If you make your money in real estate development or outdoor advertising, there’s lots to like in the new L.A. sign ordinance set for hearing before a city council committee on Aug. 9. But if you’re concerned with blight, clutter, and advertising overload in the city’s visual environment, you may be disappointed, because the new ordinance leaves the door open for off-site advertising–including digital signs–to legally proliferate in many parts of the city, including public parks and recreation facilities.
A major culprit, not surprisingly, is the provision allowing sign districts, a holdover from the 2002 ban on new off-site signs. These districts were originally sold to the public as ways that neighborhoods like Hollywood could have signage that reflected the place’s unique characteristics but deviated from the citywide sign regulations. It quickly became obvious, however, that sign districts would be a way for developers to load up their projects with revenue-generating billboards and supergraphic signs that were banned elsewhere in the city and had scant little to do with genuine neighborhood characteristics.
By the end of 2008, only two sign districts had been established–in a wide area of Hollywood and in an MTA bus lot adjacent to the 10 freeway south of downtown. But those sign districts had enabled the erection of new digital billboards and other kinds of signs displaying more than 70,000 sq. ft. of advertising for liquor, fast food, cars, and other products and services. When City Planning commissioner Michael Woo called the Hollywood sign district “a fiasco” he expressed the feelings of many people who regarded this invasion of public space with both dismay and alarm, because more than a dozen other sign districts had been proposed in various areas of the city, either by property owners or city councilmembers.
Woo’s comment came in commission hearings on the revised sign ordinance that significantly tightened the criteria for establishing sign districts, most importantly restricting them to high-intensity commercial areas and requiring that billboards be taken down in the surrounding community in exchange for allowing new off-site, digital and supergraphic signs. While many would have preferred that the sign district provision be eliminated altogether, at least the overall proliferation of signage in terms of square footage would be halted, and communities would enjoy a genuine, quantifiable benefit.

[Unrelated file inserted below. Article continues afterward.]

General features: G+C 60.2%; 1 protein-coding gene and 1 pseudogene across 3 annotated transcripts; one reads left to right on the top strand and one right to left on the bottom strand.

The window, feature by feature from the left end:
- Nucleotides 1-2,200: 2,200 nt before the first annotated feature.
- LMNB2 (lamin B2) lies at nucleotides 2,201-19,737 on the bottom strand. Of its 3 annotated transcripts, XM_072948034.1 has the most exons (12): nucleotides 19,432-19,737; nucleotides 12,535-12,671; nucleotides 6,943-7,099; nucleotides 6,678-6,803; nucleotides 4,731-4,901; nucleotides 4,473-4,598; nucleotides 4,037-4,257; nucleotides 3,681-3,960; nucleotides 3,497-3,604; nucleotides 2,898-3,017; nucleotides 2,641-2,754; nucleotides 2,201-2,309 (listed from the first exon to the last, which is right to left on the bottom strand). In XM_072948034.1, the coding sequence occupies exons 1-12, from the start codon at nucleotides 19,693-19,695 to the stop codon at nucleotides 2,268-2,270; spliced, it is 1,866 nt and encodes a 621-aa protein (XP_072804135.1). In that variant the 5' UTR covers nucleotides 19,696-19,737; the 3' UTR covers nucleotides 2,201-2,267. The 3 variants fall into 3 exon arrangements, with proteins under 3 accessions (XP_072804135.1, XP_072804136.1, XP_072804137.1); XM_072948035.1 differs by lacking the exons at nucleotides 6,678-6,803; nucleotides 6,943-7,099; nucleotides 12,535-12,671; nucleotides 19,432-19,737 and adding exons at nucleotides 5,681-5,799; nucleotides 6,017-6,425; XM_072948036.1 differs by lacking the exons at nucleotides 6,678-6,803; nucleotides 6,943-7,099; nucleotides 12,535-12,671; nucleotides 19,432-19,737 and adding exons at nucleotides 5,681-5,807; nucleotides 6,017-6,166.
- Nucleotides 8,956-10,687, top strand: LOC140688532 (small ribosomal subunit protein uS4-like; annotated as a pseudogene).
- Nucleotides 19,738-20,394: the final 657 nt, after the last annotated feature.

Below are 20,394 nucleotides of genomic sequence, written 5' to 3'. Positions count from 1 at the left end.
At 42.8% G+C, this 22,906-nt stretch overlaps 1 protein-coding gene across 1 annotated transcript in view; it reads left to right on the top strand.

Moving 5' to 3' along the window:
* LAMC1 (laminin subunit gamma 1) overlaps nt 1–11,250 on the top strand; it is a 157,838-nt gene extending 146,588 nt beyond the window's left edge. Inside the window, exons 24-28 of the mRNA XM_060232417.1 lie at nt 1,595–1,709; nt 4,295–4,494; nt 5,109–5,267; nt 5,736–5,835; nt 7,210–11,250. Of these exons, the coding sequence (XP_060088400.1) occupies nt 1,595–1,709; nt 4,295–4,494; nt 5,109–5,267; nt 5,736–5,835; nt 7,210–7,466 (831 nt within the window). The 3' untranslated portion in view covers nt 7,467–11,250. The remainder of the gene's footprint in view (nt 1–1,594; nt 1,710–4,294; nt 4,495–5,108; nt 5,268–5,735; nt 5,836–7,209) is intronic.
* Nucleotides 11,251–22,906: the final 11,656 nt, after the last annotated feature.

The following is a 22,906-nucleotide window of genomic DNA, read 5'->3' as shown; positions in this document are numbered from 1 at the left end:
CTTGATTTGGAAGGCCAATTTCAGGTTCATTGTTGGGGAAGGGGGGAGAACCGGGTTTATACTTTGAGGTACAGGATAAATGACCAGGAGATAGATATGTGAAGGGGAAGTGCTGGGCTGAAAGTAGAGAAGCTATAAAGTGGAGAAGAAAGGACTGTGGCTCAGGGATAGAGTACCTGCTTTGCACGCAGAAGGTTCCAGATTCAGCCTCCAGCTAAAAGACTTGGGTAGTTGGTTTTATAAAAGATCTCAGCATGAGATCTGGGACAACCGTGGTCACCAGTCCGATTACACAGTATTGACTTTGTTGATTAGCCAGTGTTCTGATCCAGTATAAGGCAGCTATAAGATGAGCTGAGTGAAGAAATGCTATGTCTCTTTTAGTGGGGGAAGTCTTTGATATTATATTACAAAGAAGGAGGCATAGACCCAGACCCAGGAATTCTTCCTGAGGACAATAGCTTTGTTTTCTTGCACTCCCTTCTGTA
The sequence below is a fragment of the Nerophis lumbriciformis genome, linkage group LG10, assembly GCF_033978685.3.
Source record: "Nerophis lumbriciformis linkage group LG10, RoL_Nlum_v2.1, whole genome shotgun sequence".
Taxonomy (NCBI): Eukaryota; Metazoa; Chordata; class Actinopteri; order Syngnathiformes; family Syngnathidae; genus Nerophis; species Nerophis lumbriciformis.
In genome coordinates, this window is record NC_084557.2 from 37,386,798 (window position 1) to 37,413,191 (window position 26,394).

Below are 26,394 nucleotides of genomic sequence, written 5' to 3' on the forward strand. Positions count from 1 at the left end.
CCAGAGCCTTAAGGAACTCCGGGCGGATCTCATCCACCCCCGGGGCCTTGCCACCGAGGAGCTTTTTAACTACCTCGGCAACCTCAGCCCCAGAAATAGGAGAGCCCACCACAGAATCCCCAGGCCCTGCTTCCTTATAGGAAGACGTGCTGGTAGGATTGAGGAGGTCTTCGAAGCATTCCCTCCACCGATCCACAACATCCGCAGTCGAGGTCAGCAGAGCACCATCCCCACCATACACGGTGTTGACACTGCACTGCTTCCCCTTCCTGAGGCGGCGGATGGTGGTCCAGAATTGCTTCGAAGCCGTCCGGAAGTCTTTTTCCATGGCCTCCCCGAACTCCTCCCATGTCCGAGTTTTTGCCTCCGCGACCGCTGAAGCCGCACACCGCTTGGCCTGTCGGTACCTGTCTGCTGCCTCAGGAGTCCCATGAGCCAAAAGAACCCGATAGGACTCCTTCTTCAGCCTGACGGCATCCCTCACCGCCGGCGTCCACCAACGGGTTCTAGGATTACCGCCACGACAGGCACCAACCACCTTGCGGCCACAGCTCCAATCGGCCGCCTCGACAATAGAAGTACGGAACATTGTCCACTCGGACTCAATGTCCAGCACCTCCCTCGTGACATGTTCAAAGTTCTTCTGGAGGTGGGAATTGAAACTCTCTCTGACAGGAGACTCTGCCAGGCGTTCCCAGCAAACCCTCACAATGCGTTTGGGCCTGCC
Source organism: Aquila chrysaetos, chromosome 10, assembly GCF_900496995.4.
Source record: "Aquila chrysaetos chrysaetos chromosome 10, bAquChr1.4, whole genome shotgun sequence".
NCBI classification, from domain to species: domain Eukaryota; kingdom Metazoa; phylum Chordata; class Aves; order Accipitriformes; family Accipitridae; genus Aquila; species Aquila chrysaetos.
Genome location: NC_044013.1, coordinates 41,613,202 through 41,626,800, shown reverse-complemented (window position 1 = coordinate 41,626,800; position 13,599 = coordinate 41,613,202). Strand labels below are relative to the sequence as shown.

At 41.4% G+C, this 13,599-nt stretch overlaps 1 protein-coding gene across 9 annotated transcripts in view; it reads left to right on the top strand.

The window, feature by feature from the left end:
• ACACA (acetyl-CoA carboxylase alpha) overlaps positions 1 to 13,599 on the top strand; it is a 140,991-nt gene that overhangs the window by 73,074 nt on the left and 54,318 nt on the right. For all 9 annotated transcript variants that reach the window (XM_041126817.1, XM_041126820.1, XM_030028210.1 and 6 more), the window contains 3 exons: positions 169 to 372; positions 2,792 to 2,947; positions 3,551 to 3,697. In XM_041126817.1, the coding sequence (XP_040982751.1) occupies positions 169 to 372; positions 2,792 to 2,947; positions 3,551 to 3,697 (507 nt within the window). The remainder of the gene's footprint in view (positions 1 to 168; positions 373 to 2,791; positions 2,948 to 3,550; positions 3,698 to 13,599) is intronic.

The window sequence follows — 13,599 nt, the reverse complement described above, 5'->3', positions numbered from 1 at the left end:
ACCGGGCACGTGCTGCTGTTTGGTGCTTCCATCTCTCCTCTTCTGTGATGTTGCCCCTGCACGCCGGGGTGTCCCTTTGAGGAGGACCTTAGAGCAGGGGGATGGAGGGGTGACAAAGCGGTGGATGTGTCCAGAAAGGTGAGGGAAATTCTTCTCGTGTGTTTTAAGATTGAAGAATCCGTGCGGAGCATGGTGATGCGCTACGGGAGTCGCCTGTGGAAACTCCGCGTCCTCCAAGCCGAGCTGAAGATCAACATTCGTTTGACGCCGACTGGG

In approving the new ordinance in March, 2009, the planning commission decided to “grandfather” only two of the proposed sign districts–one downtown and one a small extension of the Hollywood sign district–that were previously approved by the commission. The others, some with no details beyond street boundaries, would have to comply with the stricter sign district regulations in the new ordinance, including the requirement for billboard takedown.
Which brings us back to our opening paragraph, and one big reason why development interests and outdoor advertisers should be happy. Applications for nine sign districts that never got as far as a public hearing before the City Planning Commission would be grandfathered by the new ordinance. Actual signage details are publicly available for only five, but those, from downtown to mid-city to the San Fernando Valley, could mean more than 150,000 sq. ft. of new off-site signage, or the equivalent of 233 full-sized billboards.
The sign districts without details other than street boundaries are proposed for large developments and areas covering many acres, and those numbers could potentially double, meaning the equivalent of nearly 500 billboards added to the city’s visual environment without any mandatory takedown of existing signs.
For one example, the Midtown Crossing shopping center now under construction on Pico Blvd. near LaBrea Ave has proposed a sign district that would allow 15,000 sq. ft. of billboards facing the street surrounding the projects. The area is one of the most billboard-dense in the city, but if the new ordinance is adopted by the City Council the developer can put up the equivalent of 22 new billboards, many facing residential neighborhoods, without having to acquire and remove a single one of the billboards that blight surrounding areas.
Other major pending sign districts that would benefit from the grandfathering provision are:
–Koreatown: First proposed in 2008 by Councilman Herb Wesson for a 17-block area encompassing such major commercial streets as Wilshire and Olympic Blvds. No sign details have been made public.
–L.A. Convention Center: 50,000 sq. ft. of signage on the convention center, much of it on the facade facing the 10/110 freeway interchange.
–NBC Universal Evolution: Mixed use project at Universal City with 20,000 sq. ft. of supergraphic and digital signage.
–Metro Universal: Project directly north of NBC Universal, with 52,000 ft. of animated signage along Lankershim Blvd.
–Warner Center: Major mixed-use development between Topanga Canyon Blvd. and DeSoto Ave. north of the Ventura Freeway. Signage details not publicly available.
–Boyle Heights Wyvernwood: 70 acre housing and retail development, no signage details.
–Panorama Place: Retail project in Panorama City, with 18.000 sq. ft. of billboards facing residential neighborhoods.
-City West: Proposed by Councilman Ed Reyes for area on north side of 110 freeway downtown. No sign details have been made public.
Other sign districts have been proposed for specific plan areas, since the new ordinance no longer allows exceptions to the off-site sign ban in specific plans. Those include the area around LAX and the USC campus.